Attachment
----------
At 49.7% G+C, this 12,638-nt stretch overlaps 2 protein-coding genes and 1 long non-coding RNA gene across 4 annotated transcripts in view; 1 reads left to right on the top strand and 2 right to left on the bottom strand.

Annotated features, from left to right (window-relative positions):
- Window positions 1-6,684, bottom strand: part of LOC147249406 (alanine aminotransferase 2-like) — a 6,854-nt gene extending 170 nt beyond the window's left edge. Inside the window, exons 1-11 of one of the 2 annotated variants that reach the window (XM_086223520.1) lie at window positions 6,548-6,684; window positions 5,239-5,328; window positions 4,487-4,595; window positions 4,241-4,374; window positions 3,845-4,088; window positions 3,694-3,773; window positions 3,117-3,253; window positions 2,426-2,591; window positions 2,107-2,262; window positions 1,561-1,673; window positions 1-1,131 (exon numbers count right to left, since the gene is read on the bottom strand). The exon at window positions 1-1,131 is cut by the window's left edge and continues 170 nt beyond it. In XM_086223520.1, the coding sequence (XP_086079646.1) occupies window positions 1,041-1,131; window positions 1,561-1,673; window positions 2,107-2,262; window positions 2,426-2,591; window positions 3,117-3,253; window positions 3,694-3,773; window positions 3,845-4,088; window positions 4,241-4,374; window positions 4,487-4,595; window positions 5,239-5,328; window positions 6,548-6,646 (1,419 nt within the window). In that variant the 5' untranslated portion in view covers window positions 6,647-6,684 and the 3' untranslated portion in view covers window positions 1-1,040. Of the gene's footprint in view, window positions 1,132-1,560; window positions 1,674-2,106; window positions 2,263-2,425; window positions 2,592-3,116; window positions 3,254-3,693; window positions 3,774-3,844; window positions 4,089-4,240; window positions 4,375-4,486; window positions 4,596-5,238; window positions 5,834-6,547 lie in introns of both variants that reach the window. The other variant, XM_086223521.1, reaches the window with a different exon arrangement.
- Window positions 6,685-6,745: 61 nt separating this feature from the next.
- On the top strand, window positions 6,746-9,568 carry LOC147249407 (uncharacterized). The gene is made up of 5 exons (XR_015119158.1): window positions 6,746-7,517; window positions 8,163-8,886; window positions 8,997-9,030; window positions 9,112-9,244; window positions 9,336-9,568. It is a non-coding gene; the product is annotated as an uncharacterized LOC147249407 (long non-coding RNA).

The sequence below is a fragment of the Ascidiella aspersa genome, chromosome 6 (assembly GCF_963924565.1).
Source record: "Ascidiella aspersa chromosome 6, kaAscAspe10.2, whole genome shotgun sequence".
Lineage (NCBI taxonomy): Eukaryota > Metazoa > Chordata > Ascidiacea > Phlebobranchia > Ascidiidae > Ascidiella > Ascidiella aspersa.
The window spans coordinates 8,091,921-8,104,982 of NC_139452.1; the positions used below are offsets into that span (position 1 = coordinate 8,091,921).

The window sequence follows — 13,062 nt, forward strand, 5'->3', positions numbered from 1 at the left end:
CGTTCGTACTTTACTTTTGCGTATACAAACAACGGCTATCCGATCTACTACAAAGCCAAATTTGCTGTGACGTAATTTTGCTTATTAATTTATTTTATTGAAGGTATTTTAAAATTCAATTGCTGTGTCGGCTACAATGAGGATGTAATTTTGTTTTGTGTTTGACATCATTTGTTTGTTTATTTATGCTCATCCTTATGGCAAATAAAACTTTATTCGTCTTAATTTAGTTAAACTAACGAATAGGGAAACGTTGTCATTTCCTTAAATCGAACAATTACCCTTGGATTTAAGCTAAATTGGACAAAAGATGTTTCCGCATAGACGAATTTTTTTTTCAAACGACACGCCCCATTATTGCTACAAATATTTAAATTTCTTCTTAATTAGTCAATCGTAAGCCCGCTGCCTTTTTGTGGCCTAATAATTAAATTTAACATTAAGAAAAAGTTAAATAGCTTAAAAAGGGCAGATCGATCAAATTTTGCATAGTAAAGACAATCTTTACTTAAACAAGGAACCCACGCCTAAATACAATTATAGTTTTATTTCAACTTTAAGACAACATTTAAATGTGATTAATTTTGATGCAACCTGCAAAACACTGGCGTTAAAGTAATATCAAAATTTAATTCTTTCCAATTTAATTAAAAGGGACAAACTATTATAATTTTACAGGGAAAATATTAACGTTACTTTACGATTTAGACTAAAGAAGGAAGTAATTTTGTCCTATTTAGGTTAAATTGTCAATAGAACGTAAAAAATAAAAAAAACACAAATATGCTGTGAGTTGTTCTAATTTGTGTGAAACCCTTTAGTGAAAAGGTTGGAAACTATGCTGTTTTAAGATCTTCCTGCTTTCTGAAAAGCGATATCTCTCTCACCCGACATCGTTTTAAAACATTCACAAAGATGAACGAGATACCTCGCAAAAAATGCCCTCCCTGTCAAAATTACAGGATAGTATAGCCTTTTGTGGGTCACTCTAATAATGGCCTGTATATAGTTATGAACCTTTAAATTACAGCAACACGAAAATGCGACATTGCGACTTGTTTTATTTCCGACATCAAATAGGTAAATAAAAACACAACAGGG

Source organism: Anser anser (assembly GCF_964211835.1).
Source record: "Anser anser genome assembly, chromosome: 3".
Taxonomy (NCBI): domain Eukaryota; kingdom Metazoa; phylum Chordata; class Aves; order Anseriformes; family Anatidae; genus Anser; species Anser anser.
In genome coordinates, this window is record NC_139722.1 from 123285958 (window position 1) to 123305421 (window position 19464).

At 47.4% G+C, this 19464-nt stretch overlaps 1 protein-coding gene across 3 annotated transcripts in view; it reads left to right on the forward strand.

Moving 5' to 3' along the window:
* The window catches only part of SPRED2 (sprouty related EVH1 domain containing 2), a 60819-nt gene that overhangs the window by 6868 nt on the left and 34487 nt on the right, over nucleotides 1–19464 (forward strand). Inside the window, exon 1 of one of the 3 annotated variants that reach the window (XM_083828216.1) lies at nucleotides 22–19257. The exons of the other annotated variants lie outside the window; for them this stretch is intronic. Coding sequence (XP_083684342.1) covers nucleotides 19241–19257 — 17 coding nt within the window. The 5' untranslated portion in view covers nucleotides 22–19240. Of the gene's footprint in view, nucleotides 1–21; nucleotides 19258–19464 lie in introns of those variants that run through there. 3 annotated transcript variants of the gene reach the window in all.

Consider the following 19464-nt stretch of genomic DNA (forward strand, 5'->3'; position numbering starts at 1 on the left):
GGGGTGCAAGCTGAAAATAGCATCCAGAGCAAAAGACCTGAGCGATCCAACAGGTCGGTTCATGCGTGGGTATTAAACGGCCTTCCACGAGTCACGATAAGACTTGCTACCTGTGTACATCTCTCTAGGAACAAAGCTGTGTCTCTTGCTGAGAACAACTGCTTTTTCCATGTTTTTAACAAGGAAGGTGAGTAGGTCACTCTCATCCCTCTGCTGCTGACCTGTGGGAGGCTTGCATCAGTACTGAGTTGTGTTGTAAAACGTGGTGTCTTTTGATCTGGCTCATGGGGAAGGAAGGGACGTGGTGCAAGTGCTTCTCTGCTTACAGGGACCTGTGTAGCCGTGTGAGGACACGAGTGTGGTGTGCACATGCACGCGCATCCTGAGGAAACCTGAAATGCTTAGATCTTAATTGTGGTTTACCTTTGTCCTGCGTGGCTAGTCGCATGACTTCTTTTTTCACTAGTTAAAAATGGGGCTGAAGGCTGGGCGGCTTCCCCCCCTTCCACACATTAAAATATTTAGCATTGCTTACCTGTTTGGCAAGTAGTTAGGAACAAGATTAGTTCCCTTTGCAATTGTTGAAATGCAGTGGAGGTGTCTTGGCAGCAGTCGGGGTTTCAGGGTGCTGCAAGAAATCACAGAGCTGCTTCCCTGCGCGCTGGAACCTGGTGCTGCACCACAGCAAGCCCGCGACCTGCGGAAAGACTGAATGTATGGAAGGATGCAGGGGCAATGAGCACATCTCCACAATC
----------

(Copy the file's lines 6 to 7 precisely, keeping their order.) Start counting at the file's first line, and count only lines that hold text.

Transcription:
The sequence below is a fragment of the Ascidiella aspersa genome, chromosome 6 (assembly GCF_963924565.1).
Source record: "Ascidiella aspersa chromosome 6, kaAscAspe10.2, whole genome shotgun sequence".